Broad Street Review, November 7, 2016
Automatic Arts presents Josh McIlvain’s ‘Slideshow’
A living room epic
Theatergoers of a certain age surely remember relatives sharing vacation photos in slide shows, and the jokes about how tedious they were. Writer-performer Josh McIlvain does, but makes his Slideshow a fascinating fictional history of long-ago road trips and family gatherings as his 1950s through 1970s character travels the world in search of himself.
It’s easy to forget, during his 75-minute solo performance, that this innovative and absorbing work stems from strangers’ old slides stitched together by McIlvain’s clever, seemingly rambling, off-the-cuff commentary. It’s a great idea, executed skillfully.
Coming to a living room near you
While I saw Slideshow at Moving Arts in Mount Airy, it belongs in (and often plays in) private homes with people crammed together to watch. McIlvain props up an old slide projector with a stack of books and unfurls a portable screen. He uses a remote to switch slides — a remote on a cable, as such things worked circa 1978 — and passes a bowl of popcorn and cans of beer. He plays cassette tapes on the sort of player we called small back then, the size of a 500-page hardcover book.
At first, it’s fun that he identifies every stray person captured in faded Kodachrome as a cousin or neighbor, and shows a series of bizarre candids that supposedly document a family tradition of cross-dressing on wedding anniversaries. I haven’t seen so many middle-aged men in Bermuda shorts, high socks, and sandals since I was a kid. Inevitably, one slide is upside down. It’s all very amusing and, for us of a certain age, warmly nostalgic.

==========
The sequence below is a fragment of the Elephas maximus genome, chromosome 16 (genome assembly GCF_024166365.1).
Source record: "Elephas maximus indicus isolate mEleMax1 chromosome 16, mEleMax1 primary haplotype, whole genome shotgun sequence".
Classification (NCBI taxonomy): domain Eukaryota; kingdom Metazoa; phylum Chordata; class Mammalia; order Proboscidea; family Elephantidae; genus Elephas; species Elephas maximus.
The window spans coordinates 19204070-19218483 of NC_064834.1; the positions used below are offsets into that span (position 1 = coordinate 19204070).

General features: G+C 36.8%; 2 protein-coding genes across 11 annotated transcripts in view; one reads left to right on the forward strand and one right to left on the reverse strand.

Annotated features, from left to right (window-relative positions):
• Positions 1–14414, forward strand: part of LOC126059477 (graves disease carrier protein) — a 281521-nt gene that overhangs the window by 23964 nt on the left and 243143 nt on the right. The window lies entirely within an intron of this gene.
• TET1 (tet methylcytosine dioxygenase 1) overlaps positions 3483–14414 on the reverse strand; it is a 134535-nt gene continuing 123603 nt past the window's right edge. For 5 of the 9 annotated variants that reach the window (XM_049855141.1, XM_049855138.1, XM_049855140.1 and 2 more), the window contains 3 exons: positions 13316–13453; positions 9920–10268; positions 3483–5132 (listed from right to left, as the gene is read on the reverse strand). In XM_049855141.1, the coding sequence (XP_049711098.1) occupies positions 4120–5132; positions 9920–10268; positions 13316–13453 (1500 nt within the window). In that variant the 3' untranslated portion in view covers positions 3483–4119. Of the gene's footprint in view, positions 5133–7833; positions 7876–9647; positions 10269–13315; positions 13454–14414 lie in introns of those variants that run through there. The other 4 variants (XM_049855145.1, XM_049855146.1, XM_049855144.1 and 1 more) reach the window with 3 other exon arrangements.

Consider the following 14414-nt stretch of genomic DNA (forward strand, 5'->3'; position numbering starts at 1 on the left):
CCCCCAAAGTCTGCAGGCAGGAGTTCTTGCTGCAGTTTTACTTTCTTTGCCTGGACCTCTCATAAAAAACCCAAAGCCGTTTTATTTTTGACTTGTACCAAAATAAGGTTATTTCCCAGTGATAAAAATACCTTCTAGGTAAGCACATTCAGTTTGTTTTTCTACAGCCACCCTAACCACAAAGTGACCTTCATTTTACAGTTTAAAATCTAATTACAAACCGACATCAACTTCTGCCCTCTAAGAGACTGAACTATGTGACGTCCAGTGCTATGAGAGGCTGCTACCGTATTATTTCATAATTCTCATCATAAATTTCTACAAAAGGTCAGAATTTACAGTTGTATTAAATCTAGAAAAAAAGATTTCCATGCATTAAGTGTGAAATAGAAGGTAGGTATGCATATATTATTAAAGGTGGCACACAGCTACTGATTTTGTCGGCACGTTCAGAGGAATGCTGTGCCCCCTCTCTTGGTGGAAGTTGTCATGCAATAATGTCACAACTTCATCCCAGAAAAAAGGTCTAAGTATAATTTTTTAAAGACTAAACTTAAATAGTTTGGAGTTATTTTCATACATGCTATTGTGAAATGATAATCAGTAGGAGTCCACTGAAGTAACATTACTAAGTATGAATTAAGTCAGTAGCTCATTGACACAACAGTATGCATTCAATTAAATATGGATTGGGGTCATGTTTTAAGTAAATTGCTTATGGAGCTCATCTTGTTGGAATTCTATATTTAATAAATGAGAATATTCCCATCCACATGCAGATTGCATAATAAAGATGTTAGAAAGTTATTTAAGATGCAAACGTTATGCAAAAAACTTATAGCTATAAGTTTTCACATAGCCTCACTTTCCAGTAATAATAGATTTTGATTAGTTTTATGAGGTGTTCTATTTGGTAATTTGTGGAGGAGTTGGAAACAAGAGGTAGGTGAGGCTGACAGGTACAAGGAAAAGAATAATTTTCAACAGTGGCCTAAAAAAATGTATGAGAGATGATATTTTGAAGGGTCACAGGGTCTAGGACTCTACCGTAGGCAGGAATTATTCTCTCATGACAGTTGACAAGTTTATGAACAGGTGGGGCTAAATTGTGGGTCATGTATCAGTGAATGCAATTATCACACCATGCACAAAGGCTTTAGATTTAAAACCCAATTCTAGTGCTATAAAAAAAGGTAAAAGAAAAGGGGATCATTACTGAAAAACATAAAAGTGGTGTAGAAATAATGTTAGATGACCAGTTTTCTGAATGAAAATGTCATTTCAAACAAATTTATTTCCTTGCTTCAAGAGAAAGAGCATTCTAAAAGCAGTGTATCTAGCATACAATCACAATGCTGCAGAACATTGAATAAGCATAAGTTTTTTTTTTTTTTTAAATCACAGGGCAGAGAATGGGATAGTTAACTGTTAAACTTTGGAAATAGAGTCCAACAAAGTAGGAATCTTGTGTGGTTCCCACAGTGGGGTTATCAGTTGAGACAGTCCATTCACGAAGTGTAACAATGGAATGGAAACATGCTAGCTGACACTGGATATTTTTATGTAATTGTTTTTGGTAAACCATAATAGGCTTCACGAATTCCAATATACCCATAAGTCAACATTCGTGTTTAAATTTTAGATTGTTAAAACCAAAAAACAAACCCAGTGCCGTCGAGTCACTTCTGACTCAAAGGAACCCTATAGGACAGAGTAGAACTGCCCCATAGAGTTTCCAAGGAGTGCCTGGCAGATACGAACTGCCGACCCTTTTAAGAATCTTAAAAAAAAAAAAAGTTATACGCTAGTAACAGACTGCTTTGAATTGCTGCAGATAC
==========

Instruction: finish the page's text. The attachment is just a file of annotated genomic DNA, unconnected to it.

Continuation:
And then it gradually morphs into this amazing story.
McIlvain’s little anecdotes grow more and more bizarre, particularly his character’s father’s “weird drunk Christmas confession” about meeting a celebrity. Amid shots of his parents and other relatives posing at landmarks as “classic American tourists” — and his habit of wracking his brain to identify a location, then finding it clearly marked by a sign in the next picture — a larger tale emerges.
An existential journey
Sometimes the details seem like a reach in order to justify an unusual photo, as when he captions one shot with: “I parlayed my water skiing skills into a career at Sea World,” but they’re so cleverly connected that we accept them. Some slides tinged green (probably from bad lighting or age) are explained as a drug-enhanced adventure. Relationships and jobs come and go as he knits together increasingly random pictures: views from airplane windows, bridges, bison — and wait, was that one Dachau? The performance is a brilliant exercise in connecting dots that lead McIlvain’s unnamed character on an epic journey with several loves. “If you don’t belong where you come from,” he asks us rhetorically, “where do you belong?”
By the end of Slideshow, we don’t feel that stultifying boredom everyone used to joke about. Instead, we really feel like we’ve really been somewhere. Somewhere weird and wonderful. —Mark Cofta